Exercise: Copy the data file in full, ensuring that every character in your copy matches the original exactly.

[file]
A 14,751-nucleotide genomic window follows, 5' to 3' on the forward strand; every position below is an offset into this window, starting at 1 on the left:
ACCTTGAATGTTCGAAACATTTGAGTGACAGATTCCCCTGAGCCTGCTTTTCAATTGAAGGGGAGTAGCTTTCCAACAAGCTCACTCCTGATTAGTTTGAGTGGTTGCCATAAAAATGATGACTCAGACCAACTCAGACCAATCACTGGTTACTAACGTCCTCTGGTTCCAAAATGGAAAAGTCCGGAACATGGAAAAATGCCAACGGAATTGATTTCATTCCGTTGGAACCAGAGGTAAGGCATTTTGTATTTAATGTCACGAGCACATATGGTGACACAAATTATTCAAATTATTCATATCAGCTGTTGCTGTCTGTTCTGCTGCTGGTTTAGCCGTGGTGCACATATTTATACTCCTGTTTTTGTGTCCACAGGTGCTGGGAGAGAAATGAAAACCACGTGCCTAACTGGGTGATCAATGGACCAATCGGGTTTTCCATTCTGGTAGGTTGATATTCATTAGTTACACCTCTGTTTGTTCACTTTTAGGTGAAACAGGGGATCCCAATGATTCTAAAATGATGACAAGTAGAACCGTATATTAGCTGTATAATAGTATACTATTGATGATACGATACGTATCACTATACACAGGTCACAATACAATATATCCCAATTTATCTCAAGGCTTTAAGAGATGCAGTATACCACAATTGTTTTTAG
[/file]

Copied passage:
A 14,751-nucleotide genomic window follows, 5' to 3' on the forward strand; every position below is an offset into this window, starting at 1 on the left:
ACCTTGAATGTTCGAAACATTTGAGTGACAGATTCCCCTGAGCCTGCTTTTCAATTGAAGGGGAGTAGCTTTCCAACAAGCTCACTCCTGATTAGTTTGAGTGGTTGCCATAAAAATGATGACTCAGACCAACTCAGACCAATCACTGGTTACTAACGTCCTCTGGTTCCAAAATGGAAAAGTCCGGAACATGGAAAAATGCCAACGGAATTGATTTCATTCCGTTGGAACCAGAGGTAAGGCATTTTGTATTTAATGTCACGAGCACATATGGTGACACAAATTATTCAAATTATTCATATCAGCTGTTGCTGTCTGTTCTGCTGCTGGTTTAGCCGTGGTGCACATATTTATACTCCTGTTTTTGTGTCCACAGGTGCTGGGAGAGAAATGAAAACCACGTGCCTAACTGGGTGATCAATGGACCAATCGGGTTTTCCATTCTGGTAGGTTGATATTCATTAGTTACACCTCTGTTTGTTCACTTTTAGGTGAAACAGGGGATCCCAATGATTCTAAAATGATGACAAGTAGAACCGTATATTAGCTGTATAATAGTATACTATTGATGATACGATACGTATCACTATACACAGGTCACAATACAATATATCCCAATTTATCTCAAGGCTTTAAGAGATGCAGTATACCACAATTGTTTTTAG